After five years of negotiations, the European Union signed its largest trade deal ever with Japan on July 17. The deal brings some of the world’s strongest economies even closer, as the European Union and Japan together account for roughly one-quarter of the world’s GDP – making this the EU’s biggest trade deal ever. Japan is the EU’s second-largest trading partner in Asia, after China.
This is an economic win for both industrial heavyweights, especially as US tariffs on steel and aluminum started hitting European manufacturers hard starting last month. While the EU was granted a temporary tariff exemption, which expired in June, Japan has been facing the same hefty US tariffs since March. The US is also poised to begin putting tariffs on imported vehicles, a move that would hurt many EU economies and the Japanese automotive market.
However, it seems that as one trading has door closed – however temporary – another has opened for both nations. Negotiations for the EU-Japan trade deal, formally called the Economic Partnership Agreement, got underway in April 2013 but made little progress until last year. In January of 2017, the European Commission President Jean Claude Juncker received a phone call from the Japanese prime minister’s adviser asking to resume and accelerate trade talks. The agreement was announced in Brussels last July, and negotiations were finalised this April. After last week’s signing, all that is left is the final vote by the European Parliament in the fall. If all goes well, the agreement will become active early next year.
So what will the deal actually do? Most importantly, it will cut customs duties on products like European wine and cheese, while gradually lowering tariffs on cars. Europe will drop its 10 percent tariff on cars over seven years and slash duties on motor components even more quickly. In return, the EU managed to procure preferential agricultural terms, including an increase in the amount of meat that European beef producers can send to Japan (50,500 tons per year) with reduced tariffs on beef from 38.5 percent to nine percent over 15 years. Duties on pork, the EU’s biggest export to Japan, will also be phased out over 10 years. Duties on wine, the second most important export, will be eliminated as soon as the deal comes into force.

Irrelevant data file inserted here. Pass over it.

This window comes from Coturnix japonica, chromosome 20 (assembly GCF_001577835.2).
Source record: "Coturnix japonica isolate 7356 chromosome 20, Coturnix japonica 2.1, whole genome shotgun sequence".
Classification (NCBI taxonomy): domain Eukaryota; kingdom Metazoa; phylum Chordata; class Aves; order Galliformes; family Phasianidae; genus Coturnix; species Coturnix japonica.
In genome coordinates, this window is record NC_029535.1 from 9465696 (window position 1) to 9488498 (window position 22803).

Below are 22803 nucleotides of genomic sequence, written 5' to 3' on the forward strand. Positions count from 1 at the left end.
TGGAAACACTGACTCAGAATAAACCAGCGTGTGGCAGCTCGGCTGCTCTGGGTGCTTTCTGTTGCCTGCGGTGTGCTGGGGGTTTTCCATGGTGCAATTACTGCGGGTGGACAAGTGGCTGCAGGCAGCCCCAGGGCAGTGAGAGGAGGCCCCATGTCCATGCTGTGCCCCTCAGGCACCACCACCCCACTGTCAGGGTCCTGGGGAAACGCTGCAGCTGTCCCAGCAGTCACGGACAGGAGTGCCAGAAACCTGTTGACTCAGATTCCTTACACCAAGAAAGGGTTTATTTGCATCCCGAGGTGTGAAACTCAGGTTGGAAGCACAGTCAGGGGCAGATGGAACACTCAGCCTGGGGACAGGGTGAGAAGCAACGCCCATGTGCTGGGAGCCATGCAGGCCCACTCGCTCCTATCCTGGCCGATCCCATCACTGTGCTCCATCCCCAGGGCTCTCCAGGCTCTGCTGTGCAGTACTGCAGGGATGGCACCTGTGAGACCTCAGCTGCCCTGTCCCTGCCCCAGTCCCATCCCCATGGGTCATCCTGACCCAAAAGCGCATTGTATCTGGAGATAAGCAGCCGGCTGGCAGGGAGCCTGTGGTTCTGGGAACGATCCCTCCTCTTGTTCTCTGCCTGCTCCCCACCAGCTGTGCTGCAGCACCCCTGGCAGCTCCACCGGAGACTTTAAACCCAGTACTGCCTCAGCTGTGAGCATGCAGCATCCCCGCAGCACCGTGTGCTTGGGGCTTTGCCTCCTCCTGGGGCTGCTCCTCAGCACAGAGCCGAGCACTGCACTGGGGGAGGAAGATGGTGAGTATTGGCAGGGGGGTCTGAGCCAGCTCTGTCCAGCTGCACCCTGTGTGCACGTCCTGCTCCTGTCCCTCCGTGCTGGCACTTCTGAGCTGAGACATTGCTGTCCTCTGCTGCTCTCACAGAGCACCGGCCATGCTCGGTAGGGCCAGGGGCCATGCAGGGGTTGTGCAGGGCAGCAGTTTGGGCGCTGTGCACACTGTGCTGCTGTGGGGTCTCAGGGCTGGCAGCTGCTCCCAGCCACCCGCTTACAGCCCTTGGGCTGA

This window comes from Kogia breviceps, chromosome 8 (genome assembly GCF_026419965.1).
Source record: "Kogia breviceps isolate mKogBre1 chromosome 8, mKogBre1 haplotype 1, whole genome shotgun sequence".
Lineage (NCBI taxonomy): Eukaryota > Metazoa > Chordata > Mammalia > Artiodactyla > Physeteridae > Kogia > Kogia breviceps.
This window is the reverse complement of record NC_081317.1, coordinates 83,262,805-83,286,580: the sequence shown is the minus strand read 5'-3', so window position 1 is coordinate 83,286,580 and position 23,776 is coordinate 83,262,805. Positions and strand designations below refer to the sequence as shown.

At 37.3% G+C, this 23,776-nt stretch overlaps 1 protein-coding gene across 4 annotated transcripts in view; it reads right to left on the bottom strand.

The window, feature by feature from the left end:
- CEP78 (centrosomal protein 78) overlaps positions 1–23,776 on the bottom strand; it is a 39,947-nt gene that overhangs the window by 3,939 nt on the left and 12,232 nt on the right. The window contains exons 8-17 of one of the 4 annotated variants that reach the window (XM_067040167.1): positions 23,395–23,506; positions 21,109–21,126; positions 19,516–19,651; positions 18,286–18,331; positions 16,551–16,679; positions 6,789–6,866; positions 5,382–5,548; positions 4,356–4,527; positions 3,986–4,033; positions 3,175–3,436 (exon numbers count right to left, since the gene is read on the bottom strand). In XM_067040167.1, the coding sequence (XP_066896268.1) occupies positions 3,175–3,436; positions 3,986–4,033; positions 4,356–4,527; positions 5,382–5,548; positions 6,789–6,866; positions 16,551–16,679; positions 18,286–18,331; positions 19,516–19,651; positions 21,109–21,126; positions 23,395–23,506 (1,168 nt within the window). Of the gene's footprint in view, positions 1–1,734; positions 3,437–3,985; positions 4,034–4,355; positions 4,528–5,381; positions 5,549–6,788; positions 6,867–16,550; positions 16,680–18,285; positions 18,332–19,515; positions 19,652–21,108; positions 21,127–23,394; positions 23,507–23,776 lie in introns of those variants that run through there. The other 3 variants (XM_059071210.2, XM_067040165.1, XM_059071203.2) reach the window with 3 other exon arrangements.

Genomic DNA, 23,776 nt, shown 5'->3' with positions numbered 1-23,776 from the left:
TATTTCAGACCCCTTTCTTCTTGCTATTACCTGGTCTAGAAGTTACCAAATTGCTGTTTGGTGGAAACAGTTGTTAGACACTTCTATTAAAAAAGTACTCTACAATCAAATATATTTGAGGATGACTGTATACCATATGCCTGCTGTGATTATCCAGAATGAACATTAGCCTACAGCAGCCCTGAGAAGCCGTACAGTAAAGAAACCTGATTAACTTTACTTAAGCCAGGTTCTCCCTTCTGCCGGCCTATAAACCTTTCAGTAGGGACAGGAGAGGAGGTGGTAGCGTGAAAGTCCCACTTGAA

The agreement is expected to remove one billion euros in tariffs that European companies pay per year and lead to a trade increase of 16 to 24 percent, according to estimates from the European Commission. European producers of food products and Japanese carmakers will be the biggest winners.
But Japan is not the only country the EU is courting in its recent wave of free trade negotiations. As China is on track to surpass the US as Europe’s largest trading partner in the coming years, the EU is currently in negotiations with China. Already in 2013, the EU and China launched talks for an Investment Agreement to provide investors on both sides with predictable and long-term access to European and Chinese markets and to protect investors and their investments.
Negotiations are also underway between the EU and Australia, Chile, Indonesia, New Zealand, Tunisia, and the Mercosur countries – Argentina, Brazil, Paraguay, and Uruguay. The EU and India have restarted talks that stalled in 2013. Agreements with Vietnam and Singapore are in the final stages of approval. Mexico and the EU reached a deal in principle that will update an existing free trade agreement and should be completed by the end of the year. And as the US was announcing it wanted to renegotiate the North American Free Trade Agreement (NAFTA) shortly after President Donald Trump took office, the EU was finishing up a free trade pact with Canada which took effect late last year.
And yet, as Europe engages in numerous free trade deals with more countries and regions, America still remains the EU’s largest trade partner – at least for now. If the EU succeeds in negotiating and finalising all of its recent trade deals, they will add up to just about one-third of the American market, according to Holger Schmieding, chief economist at the Hamburg-based bank Berenberg. Which means, while expanding trade relations is important to the bloc, salvaging trade ties with its biggest partner is also paramount.